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UBC Theses and Dissertations

A neural network implementation for integrating discontinuity and displacement information Ralph, Scott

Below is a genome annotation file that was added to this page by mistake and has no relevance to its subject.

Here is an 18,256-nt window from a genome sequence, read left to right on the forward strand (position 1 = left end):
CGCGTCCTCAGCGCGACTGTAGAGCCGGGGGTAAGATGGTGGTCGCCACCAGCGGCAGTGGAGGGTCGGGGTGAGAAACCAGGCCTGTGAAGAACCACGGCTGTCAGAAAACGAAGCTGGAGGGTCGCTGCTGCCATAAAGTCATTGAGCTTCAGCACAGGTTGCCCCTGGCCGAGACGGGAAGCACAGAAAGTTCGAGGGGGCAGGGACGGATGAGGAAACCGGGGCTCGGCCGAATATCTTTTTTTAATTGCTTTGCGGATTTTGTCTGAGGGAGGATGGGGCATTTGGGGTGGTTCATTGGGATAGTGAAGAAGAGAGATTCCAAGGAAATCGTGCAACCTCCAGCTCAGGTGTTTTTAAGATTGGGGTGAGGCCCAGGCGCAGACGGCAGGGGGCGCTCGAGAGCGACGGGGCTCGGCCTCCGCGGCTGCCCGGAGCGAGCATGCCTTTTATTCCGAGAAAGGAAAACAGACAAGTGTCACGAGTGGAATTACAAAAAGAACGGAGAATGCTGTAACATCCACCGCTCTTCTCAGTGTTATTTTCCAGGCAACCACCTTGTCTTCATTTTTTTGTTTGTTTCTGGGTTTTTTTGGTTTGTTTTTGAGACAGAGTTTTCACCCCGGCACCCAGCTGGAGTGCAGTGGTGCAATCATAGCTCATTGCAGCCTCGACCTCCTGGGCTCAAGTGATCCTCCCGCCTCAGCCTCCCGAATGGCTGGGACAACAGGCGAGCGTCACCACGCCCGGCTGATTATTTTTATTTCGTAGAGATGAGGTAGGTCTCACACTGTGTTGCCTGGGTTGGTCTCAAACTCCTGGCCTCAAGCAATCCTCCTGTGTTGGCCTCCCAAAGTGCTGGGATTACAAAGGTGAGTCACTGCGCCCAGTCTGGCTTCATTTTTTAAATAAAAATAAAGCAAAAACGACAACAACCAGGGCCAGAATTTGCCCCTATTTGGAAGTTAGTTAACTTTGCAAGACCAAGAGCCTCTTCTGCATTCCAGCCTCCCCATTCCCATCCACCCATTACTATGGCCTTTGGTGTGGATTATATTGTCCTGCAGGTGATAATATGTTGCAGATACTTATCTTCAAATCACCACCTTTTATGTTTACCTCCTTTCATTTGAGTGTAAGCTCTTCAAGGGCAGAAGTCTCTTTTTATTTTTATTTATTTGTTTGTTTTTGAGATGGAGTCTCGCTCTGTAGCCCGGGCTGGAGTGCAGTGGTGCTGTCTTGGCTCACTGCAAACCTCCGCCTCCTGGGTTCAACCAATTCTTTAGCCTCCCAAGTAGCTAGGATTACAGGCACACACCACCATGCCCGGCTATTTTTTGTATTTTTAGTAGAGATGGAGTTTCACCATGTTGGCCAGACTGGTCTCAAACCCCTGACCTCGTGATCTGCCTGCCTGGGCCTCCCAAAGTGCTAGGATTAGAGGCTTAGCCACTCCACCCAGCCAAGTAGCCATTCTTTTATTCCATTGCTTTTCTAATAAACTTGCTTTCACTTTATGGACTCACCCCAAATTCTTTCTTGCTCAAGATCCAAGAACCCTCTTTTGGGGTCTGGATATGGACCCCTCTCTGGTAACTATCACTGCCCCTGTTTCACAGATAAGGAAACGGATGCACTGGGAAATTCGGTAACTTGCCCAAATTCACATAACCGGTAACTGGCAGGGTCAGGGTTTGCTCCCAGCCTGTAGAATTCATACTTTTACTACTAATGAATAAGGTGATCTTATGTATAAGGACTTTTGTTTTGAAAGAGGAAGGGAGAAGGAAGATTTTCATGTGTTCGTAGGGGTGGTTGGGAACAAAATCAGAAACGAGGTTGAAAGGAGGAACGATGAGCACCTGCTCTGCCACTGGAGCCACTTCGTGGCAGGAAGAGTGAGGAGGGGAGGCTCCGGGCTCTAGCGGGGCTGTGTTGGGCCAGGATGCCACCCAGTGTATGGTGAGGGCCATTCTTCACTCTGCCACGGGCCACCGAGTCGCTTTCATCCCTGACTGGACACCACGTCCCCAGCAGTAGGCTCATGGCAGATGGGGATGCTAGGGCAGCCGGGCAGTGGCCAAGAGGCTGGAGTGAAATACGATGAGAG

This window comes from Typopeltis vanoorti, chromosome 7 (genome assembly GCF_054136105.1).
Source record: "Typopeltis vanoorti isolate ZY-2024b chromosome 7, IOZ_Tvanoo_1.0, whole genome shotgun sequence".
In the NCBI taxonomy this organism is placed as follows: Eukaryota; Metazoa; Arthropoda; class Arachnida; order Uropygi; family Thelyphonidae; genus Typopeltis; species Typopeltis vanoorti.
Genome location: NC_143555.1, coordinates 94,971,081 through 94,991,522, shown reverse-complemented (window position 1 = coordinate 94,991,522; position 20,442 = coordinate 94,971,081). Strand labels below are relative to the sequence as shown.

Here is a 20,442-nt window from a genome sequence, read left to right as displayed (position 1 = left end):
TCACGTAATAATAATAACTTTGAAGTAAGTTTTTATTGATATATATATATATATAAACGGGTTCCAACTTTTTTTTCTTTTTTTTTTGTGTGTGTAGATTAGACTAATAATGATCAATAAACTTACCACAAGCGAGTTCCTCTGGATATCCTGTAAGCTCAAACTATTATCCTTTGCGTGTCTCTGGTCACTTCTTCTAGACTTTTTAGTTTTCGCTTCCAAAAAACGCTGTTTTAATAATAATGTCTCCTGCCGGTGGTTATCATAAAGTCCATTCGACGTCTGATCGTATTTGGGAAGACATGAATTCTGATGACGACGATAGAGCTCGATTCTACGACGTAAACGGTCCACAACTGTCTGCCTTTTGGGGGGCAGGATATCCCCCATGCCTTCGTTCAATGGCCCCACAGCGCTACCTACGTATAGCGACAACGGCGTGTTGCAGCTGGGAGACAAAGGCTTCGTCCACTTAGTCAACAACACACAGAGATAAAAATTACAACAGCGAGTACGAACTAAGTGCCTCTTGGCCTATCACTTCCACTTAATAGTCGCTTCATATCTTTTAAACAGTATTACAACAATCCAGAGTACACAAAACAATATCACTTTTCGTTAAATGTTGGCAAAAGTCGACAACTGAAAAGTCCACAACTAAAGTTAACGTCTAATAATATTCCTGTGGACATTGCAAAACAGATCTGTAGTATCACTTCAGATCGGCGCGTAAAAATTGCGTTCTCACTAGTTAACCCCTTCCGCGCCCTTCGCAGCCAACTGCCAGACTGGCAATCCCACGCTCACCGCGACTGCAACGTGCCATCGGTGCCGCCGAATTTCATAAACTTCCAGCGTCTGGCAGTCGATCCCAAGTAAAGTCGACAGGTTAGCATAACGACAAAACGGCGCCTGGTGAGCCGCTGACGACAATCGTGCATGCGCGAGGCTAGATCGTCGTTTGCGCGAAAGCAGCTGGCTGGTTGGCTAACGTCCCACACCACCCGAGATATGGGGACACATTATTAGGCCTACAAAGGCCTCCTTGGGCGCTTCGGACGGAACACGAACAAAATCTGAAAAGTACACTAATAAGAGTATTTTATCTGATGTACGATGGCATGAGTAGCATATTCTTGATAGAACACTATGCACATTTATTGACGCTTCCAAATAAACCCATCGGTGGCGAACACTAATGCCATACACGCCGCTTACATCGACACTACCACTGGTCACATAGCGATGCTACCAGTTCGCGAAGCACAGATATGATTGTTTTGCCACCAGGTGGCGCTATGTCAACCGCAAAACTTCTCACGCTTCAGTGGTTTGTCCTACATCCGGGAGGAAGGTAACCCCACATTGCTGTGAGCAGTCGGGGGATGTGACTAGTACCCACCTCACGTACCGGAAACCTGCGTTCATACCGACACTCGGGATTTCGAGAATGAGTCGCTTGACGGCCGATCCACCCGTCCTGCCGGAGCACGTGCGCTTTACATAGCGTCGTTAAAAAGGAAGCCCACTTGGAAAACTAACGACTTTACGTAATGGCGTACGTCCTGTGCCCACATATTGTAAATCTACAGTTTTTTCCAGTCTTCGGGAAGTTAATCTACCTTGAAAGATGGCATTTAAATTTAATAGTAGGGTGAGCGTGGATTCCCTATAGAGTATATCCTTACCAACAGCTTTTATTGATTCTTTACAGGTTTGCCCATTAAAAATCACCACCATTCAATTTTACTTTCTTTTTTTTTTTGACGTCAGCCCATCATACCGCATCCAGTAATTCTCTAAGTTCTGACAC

An artificial neural network is presented which performs the task of integrating discontinuity and displacement information to produce an estimate of displacement which is robust in portions of the image containing discontinuous motion. The behavior of the algorithm is learned from a series of randomly generated examples, and demonstrates that the necessary constraints required to perform fundamental visual computation can be extracted directly from a series of random images. By phrasing the problem as a machine-learning problem we are able to give explicitly the optimality criteria (given by the learning rule), without making explicit assumptions on the image features necessary to perform the computation. The motion primitives consist of the sum-of-squared-differences (SSD) values over a set of oriented rectangular support regions. A set of related measures, called shear values, are used to detect the position and orientation of discontinuities in the displacement field. By using a set of support regions which vary in shape and size, the algorithm is able to exploit the discontinuity information and choose the support region which best captures the underlying motion of the region. The resulting algorithm is compared to the traditional SSD algorithm with a single square support region, using both natural and synthetic images. Analysis of the algorithm indicates the neural network is able to reduce the distortion effects occurring near discontinuities and produces object boundaries which are significantly better representations of the object's true structure. The computed displacements show the neural network is able to interpolate over the SSD surface to produce displacements which are within sub-pixel accuracy. Additional confidence measures are given for the neural network and are compared to the traditional SSD algorithm.

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